Blog / 25 de Marzo de 2019

System update: how to fix the ethics problem in Germany's supply chains

Today in Berlin, companies, governments and civil society are meeting to discuss Germany's “Hunger for Raw Materials”.

But how are the raw materials at the forefront of these discussions extracted and traded? With industry expanding its use of mineral-intensive, low-carbon technologies towards a green transition, the world is on the verge of a metals scramble.

Last year, the OECD predicted that by 2060 metal use will have tripled globally. And like the “scramble for Africa” at the turn of the last century, this century’s resource grab is entrenching an economic system which accepts suffering and degradation in one part of the world as a price worth paying for prosperity in another.

The Vale Dam disaster, in which a huge tailings dam broke, killed 300 in the village of Brumadinho, Brazil; while in the DRC, grand-scale corruption in the copper and cobalt mines has dented a nation’s treasury. The visibility of such incidents calls into question the responsibility of German companies whose businesses may be predicated on the use of metals from these sources.

In 2017 Germany was among the top ten global importers of copper, aluminium, zinc and lead (UN Comtrade) – and with populations rising and governments preparing for the transition to zero carbon future, demand for metals is going to go up, up and up again.

But amid the gear-shift to green industry, what’s going on back-stage?

Global metal supply chains are incredible things – they bring minerals and metals from remote corners of the planet to manufacturing and trading hubs, providing us with the metals used in our hospitals, car engines, and plane bodies.

But the underbelly of these supply networks is not always a pleasant sight.

The rights of environmental defenders are routinely abused – sometimes at the cost of their lives – and corruption in the mineral supply chain often fuels civil conflict. Yet the companies tasked with identifying and addressing these harms turn a blind eye – engaged in little more than costly window dressing that changes almost nothing in practise.

Implementing an ethical sourcing policy means actually changing how you get the stuff you need and taking responsibility for how it is mined and traded; but this kind of meaningful action is far less widespread. Whether it is Taliban-funding talc in Afghanistan or the corrupt copper trade in Congo, the supply of metals and minerals remains unrelenting, unethical, and – for the large part – unregulated.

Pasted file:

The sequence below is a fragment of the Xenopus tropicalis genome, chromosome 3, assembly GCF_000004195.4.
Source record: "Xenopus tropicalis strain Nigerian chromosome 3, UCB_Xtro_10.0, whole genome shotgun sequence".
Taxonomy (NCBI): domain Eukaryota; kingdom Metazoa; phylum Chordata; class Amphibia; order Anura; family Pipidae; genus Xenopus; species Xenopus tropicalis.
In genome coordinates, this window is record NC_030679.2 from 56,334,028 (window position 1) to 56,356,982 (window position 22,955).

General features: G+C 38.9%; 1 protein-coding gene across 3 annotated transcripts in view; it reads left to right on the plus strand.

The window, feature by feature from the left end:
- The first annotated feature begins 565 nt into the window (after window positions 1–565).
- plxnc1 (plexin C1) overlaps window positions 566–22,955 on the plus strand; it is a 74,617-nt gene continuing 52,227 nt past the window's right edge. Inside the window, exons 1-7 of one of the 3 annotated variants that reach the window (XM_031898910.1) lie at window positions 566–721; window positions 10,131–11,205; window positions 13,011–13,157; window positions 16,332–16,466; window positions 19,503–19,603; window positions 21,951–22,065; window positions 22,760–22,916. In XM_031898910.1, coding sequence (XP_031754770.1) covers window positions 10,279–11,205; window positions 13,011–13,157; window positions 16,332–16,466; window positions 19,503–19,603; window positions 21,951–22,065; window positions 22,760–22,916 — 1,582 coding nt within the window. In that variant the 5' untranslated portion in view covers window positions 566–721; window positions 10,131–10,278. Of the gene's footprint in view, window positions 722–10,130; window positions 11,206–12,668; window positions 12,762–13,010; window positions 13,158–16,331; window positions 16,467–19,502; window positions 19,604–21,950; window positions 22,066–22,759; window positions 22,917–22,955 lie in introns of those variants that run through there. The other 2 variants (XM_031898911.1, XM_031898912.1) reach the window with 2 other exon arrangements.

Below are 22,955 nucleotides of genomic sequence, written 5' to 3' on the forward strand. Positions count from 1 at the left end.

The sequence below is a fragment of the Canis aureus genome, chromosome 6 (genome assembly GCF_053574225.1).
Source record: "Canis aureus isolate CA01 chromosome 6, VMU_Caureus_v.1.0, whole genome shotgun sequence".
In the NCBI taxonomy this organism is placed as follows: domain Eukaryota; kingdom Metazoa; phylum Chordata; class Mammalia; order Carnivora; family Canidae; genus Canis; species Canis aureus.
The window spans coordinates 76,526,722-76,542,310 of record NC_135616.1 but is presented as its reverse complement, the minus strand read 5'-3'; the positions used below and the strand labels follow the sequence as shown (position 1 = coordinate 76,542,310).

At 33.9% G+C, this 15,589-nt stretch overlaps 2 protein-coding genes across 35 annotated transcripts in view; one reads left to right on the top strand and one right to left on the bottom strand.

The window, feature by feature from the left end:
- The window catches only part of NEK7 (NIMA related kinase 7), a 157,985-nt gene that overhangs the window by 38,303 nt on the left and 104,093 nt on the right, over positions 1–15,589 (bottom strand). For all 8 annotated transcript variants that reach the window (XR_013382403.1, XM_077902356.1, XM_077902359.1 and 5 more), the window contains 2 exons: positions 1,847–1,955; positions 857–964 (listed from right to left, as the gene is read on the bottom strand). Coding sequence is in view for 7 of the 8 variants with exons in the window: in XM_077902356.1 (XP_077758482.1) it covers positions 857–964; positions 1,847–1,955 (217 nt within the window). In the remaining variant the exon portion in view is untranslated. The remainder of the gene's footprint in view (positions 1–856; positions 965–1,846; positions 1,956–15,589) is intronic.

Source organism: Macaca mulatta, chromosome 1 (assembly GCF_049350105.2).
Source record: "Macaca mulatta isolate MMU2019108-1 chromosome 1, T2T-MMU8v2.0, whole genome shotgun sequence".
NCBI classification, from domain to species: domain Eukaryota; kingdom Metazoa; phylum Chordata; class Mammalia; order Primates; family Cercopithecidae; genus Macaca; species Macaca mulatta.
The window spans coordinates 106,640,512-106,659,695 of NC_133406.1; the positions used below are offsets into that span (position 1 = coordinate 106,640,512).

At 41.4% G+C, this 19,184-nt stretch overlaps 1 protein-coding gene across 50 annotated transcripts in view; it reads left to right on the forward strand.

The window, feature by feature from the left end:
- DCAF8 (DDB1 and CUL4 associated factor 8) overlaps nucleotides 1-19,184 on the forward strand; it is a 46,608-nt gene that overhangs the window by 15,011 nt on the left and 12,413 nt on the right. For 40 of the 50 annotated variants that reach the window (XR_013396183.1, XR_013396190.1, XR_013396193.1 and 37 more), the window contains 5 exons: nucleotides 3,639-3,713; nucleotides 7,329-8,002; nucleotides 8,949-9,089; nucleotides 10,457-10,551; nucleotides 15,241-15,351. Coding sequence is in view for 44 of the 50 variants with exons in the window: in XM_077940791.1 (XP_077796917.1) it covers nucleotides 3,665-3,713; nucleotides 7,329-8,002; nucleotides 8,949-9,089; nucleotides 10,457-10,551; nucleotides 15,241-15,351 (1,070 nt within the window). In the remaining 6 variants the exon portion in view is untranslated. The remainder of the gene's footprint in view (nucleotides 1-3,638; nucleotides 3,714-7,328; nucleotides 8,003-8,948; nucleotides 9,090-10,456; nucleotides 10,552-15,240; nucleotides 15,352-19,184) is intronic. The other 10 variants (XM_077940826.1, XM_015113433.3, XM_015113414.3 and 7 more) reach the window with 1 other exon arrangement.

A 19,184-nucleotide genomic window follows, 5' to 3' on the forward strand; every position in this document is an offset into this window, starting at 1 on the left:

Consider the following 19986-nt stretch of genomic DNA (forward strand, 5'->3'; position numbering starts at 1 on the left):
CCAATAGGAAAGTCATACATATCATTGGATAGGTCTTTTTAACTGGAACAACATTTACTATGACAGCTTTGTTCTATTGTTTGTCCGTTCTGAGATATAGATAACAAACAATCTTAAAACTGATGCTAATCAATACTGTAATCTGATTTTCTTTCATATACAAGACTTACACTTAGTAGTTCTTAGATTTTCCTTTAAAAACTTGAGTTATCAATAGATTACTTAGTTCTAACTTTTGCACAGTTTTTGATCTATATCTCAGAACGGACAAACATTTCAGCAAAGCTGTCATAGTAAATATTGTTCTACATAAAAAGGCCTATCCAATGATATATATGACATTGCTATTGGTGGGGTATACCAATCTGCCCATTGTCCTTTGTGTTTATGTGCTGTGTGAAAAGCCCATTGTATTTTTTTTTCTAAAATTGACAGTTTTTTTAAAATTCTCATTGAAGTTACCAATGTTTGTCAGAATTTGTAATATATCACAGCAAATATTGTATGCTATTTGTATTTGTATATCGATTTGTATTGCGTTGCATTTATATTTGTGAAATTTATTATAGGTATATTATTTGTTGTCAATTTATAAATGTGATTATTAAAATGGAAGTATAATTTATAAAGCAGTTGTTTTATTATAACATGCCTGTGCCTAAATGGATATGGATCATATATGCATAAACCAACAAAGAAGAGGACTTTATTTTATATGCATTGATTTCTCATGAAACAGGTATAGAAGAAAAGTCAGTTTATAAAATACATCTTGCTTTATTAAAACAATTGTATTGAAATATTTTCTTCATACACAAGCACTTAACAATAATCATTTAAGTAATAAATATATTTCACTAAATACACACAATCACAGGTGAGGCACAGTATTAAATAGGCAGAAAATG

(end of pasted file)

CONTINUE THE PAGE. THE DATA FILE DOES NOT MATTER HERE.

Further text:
But things are changing – albeit slowly

For over twenty years Global Witness and our colleagues in civil society worldwide have advocated for a metal industry predicated on responsibly managed supply chains, and things are changing – albeit slowly.

 Recently revealed plans to introduce human rights due diligence laws for German companies are a welcome development. Many of us are waiting for the results of the German National Action plan – if companies fail to report fully and in detail under that plan, the government has committed to take legislative action. But we can do more.

The mining companies, metal traders, and banks that profit from our planet’s resources must move beyond responsible sourcing rhetoric. They must trade in line with globally accepted international norms and frameworks, and be held to account when they fail to do so.

In the words of Maria Sertã Mansur, a representative of the communities affected by the Vale damn disaster:

“When this kind of thing happens we need to understand the chain that connects us… If you buy minerals from places that violate human rights you are responsible for this.

“These are not accidents; they are an expression of systems failure”

As long as companies fail to carry out basic investigations into the immediate impact of their practices and those of companies throughout their supply, these system failures will continue. German business and government have much work to do to ensure this changes – today is their chance to begin a new era for ethics in German industry.

An abridged version of this piece first appeared in Frankfurter Rundschau in German.

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